DISCLAIMER FROM THE TRANSLATOR: While I speak both English and Japanese fluently, I know nothing about medicine. These are rough translations made through tears (i.e., sometimes while bawling). Please take all medical details in particular with a grain of salt. These translations have not been proofread and will be revised on a later date.

Please note that I am NOT in contact with the original author, who has given general permission for translation in one of her entries.

I would appreciate it if everyone can refrain from posting these entries elsewhere and to share this address <http://jkts-english.blogspot.com> instead, as I will be making revisions to each entry directly (addresses for individual entries may change if I revise their titles).



Start reading here: 1) To the affected areas.

Thursday, April 7, 2011

6) Lifelines and bonds

March 18, nighttime

There is a time limit, but the gymnasium operating as an evacuation site has electricity once again!!

The moment the lights came on, the whole gymnasium was full of applause and we all cried tears of joy.

Thanks to the conservation of electricity in other parts of the country, it recovered sooner than expected. I was really, really happy to hear this. The kindness of others really came across.

When I arrived in the affected area, there was snow on the ground and people were mumbling,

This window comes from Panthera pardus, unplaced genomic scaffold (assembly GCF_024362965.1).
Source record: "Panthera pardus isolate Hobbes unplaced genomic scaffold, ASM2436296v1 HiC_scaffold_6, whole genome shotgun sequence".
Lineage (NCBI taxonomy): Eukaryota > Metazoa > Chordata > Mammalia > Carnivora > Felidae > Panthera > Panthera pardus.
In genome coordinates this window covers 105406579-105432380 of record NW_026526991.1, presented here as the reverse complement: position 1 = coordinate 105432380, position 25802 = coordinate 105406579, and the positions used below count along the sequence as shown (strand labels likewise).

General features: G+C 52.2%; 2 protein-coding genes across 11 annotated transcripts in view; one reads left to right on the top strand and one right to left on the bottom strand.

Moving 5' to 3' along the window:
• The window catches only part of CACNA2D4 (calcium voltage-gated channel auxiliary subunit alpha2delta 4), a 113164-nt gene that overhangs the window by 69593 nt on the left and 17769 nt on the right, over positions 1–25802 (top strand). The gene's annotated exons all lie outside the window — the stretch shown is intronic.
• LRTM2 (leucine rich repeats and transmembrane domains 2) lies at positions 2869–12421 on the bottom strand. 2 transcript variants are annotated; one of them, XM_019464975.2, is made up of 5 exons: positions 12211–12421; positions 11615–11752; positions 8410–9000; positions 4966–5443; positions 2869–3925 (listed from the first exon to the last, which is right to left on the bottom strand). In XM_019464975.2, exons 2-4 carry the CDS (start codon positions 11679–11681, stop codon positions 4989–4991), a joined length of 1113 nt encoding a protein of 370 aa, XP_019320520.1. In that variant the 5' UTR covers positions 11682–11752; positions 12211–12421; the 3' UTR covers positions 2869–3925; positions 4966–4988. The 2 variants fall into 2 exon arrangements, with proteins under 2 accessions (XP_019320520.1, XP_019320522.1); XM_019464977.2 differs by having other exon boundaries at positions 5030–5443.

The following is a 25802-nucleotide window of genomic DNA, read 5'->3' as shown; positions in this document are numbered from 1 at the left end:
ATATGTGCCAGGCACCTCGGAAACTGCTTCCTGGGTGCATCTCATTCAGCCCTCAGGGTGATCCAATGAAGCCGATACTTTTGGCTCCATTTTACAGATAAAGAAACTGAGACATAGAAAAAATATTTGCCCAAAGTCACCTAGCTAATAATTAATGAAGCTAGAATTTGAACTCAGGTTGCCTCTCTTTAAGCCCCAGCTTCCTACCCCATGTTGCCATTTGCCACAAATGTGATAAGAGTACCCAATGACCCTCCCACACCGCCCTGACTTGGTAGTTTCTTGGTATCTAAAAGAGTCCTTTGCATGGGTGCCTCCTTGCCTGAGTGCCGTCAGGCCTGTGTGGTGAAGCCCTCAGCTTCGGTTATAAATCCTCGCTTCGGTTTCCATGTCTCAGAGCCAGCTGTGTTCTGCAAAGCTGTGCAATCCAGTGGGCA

"Snow at a time like this—there is no god here any more."

I felt confident in thinking that there may be no god, but there are living human beings with kindness in their hearts, plenty of them, too!! But the real difficulty is still ahead of us. I can only wish that this kindness will continue to spread across the entire nation.

There is no gas or kerosene and it is still cold, but I kind of felt warmer just from the sight of the lights being on at night.

March 18, afternoon

At 2:46PM, the hour when the earthquake struck, I paused to spend a moment in silence. A siren rang through the air, and as I saw the tears on the people's faces, I felt that the week had gone by very quickly.

Since one week had passed, there have been more and more scenes where I feel that support in the form of mental care is also necessary.

The number of patients being brought in by ambulance and disaster victims requiring hospitalization is only increasing. At the same time, the ambulances are running out of fuel and hospital beds are full everywhere. Medical supplies are running short, and new problems are abound. I felt overwhelmed so many times. Each time I was faced with these problems, I felt discouraged but my will is standing strong.

Not only did I need to see ambulance patients, I also needed to measure the blood pressure and offer health consultations in the evacuation sites, look after hospitalized patients in order to have the nurses there get some rest, walk up and down the stairs of a five-story building to distribute meals because the elevators are not working, if I have any free time at all I would build a fire and boil some water—twenty-four hours were not enough in each day.

Even when I had two hours to sleep, I would lay there in the dark, thinking about whether there's any way to use this time effectively. The only thing I could think of was to record and report this situation as I am doing now.

All it is is that the electricity is back, but when I think of all the people who conserved electricity, it feels like the electricity was generated by a bond between the people, making each lightbulb look very bright and warm.

When everyone's effort takes shape in a visible form like this, it makes me feel like I've been pushed forward to work harder than ever before.

Next entry: 7) Luna

Translated March 27.
Original entry in Japanese: 6、ライフラインと絆

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